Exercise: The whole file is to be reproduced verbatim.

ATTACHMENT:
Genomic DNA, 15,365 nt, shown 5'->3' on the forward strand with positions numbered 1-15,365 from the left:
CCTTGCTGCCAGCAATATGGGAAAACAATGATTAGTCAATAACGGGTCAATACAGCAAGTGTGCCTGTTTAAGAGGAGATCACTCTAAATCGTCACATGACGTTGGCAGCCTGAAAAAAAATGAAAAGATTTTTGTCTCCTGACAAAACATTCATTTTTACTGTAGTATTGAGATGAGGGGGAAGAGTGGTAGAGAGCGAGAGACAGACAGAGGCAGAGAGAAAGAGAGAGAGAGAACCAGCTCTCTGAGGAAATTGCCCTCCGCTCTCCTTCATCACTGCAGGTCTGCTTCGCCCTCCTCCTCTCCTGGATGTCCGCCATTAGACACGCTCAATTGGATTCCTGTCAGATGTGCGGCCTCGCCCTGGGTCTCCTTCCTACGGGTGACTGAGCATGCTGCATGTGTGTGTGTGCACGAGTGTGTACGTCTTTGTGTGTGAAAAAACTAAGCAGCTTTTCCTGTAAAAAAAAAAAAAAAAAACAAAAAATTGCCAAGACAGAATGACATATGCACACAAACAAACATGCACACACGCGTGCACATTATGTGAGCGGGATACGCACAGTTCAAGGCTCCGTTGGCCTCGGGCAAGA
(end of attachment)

Genomic DNA, 15,365 nt, shown 5'->3' on the forward strand with positions numbered 1-15,365 from the left:
CCTTGCTGCCAGCAATATGGGAAAACAATGATTAGTCAATAACGGGTCAATACAGCAAGTGTGCCTGTTTAAGAGGAGATCACTCTAAATCGTCACATGACGTTGGCAGCCTGAAAAAAAATGAAAAGATTTTTGTCTCCTGACAAAACATTCATTTTTACTGTAGTATTGAGATGAGGGGGAAGAGTGGTAGAGAGCGAGAGACAGACAGAGGCAGAGAGAAAGAGAGAGAGAGAACCAGCTCTCTGAGGAAATTGCCCTCCGCTCTCCTTCATCACTGCAGGTCTGCTTCGCCCTCCTCCTCTCCTGGATGTCCGCCATTAGACACGCTCAATTGGATTCCTGTCAGATGTGCGGCCTCGCCCTGGGTCTCCTTCCTACGGGTGACTGAGCATGCTGCATGTGTGTGTGTGCACGAGTGTGTACGTCTTTGTGTGTGAAAAAACTAAGCAGCTTTTCCTGTAAAAAAAAAAAAAAAAAACAAAAAATTGCCAAGACAGAATGACATATGCACACAAACAAACATGCACACACGCGTGCACATTATGTGAGCGGGATACGCACAGTTCAAGGCTCCGTTGGCCTCGGGCAAGA